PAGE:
Tuesday, 15 July 2008

Court dumps WYD 'annoy' law

Two Sydney activists have won a Federal Court challenge to special World Youth Day laws which carry $5500 fines for annoying or inconveniencing pilgrims.

NoToPope Coalition members Rachel Evans and Amber Pike took the NSW government to court over the police powers granted for the month of July seeking a declaration that they were unconstitutional.

Justices Catherine Branson, Robert French and Margaret Stone today ruled the specific clause relating to annoying and inconveniencing pilgrims went beyond the intention of state parliament.

In 2006, the parliament passed the World Youth Day Act which allowed the World Youth Day Authority to pass the annoyance clause in 2008.

In dismissing the other points of the coalition's claim, Justice French found that parts of the act banning the sale of certain items including stickers, badges and T-shirts did not infringe upon the right to free political communication.

However, the judge said the annoyance clause was invalid because it could not have been the intention of parliament to make such vague and extensive limits to free speech.


100k pilgrims expected at WYD opening mass
More than 100,000 pilgrims are expected to attend the first major event of World Youth Day in Sydney today, the opening mass. Pilgrims from countries including Spain and Canada gathered at St Mary's Cathedral next to Sydney's Hyde Park overnight to watch the clock strike midnight and mark the start of World Youth Day activities.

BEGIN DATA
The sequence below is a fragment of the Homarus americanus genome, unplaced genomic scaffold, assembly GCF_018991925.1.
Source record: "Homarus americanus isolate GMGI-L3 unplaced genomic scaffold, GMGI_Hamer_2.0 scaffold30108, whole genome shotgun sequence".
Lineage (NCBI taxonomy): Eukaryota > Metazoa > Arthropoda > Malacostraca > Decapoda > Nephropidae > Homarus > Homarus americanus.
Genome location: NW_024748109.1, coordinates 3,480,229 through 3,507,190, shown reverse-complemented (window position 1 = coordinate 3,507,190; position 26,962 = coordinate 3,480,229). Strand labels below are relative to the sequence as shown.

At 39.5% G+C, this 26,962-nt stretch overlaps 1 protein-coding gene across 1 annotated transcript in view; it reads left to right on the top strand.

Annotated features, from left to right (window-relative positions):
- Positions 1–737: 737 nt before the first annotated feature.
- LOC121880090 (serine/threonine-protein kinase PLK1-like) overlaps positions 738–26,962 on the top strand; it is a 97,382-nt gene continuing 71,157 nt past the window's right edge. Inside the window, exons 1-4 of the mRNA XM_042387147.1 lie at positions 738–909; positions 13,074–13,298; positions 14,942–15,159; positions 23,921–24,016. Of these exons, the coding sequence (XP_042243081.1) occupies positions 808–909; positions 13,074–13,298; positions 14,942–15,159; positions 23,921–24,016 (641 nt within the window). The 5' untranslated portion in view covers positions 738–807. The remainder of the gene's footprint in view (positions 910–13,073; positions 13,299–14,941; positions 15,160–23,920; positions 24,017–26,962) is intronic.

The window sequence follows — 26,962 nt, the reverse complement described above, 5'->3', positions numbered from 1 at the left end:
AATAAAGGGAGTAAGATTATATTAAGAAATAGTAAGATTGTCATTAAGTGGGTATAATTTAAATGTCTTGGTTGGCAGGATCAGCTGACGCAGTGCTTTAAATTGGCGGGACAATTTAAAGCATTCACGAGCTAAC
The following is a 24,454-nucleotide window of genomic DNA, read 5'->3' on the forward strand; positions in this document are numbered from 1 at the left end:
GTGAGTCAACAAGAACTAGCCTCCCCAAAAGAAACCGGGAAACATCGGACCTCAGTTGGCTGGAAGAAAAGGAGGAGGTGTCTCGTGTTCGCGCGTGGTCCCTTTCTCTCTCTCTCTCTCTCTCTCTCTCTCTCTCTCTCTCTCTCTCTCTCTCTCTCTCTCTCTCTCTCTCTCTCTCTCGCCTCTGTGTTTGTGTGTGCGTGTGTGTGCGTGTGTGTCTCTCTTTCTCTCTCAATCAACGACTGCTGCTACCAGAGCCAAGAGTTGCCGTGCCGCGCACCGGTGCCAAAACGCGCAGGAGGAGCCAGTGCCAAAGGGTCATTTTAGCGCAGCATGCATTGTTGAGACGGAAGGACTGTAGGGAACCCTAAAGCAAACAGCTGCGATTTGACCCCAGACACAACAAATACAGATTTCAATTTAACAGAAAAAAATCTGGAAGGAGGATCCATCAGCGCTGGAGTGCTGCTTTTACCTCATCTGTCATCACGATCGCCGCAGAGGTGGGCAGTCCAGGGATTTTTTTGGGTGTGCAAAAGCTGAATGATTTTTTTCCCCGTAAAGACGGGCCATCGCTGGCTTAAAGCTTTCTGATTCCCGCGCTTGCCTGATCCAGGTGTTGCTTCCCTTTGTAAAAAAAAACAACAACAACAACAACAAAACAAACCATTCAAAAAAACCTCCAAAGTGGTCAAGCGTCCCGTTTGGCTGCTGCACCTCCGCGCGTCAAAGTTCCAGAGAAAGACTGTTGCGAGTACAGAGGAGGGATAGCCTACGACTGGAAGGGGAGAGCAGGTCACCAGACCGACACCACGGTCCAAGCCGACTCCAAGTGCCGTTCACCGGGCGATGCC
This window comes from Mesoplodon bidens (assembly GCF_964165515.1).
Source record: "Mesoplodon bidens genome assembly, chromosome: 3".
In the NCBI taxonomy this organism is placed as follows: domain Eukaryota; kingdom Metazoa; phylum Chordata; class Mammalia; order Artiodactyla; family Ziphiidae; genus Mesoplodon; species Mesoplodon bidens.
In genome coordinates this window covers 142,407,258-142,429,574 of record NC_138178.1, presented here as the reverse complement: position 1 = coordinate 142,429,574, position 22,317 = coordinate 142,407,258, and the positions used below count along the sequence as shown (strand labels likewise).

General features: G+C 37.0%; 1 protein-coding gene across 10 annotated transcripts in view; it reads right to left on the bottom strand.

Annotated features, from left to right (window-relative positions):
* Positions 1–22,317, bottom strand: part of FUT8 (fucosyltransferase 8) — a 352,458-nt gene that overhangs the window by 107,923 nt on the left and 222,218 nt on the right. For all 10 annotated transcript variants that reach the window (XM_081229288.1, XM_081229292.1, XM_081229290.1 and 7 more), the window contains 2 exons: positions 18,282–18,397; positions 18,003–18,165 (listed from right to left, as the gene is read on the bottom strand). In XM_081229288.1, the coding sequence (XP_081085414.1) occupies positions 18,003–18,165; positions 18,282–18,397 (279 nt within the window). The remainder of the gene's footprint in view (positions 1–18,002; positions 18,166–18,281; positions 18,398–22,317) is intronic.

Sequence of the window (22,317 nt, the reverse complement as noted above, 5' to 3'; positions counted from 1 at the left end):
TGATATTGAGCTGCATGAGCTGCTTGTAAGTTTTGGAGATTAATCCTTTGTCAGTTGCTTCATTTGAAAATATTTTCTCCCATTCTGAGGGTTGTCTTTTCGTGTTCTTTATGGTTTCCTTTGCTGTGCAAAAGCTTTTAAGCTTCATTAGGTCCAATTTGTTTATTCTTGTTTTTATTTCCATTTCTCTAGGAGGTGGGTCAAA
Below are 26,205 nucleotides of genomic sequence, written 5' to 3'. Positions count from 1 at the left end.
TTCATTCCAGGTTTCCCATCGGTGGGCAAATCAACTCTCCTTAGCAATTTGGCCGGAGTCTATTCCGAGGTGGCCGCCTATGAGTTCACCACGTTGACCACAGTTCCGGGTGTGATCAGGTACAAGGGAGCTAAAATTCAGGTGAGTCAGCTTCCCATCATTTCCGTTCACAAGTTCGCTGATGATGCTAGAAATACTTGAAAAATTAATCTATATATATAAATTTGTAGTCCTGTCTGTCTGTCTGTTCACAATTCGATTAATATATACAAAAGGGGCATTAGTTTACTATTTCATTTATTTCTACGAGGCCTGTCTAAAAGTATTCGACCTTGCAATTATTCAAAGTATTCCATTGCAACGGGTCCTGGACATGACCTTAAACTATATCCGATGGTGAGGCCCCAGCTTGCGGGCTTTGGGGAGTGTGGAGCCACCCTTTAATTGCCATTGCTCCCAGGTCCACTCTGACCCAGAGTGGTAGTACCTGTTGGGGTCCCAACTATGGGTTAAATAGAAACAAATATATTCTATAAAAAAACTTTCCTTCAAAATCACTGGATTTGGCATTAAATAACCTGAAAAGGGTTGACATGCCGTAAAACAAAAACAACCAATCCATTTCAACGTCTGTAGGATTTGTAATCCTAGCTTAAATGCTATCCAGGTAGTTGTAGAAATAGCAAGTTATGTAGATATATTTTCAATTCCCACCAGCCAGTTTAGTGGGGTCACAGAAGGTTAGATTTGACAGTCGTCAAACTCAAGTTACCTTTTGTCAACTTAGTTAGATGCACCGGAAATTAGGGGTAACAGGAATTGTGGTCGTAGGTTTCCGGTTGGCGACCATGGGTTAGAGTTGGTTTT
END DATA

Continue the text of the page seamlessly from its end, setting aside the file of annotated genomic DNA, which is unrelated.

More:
Youth Day laws 'crept up on us'
The state's community legal centres are calling for an inquiry into the expansion of police powers in New South Wales ahead of World Youth Day. The Combined Community Legal Centres Group has investigated the way new powers have been given to police by the State Government, especially for last year's APEC summit in Sydney.

Youth Day laws 'undermine basic rights'
The New South Wales Bar Association says new regulations for World Youth Day undermine basic rights and are an affront to freedom of speech. Under the new regulations, people who refuse to stop engaging in conduct that causes annoyance or inconvenience to pilgrims can be arrested and fined up to $5,500.

Tough police powers outlive APEC
CONTROVERSIAL powers granted to NSW police during last year's APEC summit are likely to be made permanent - or at least available to police for any special event - under a proposal to be taken to state cabinet. The powers made it possible to exclude people from certain zones during the Asia-Pacific Economic Co-operation summit in September. Police were given extraordinary rights to search people.

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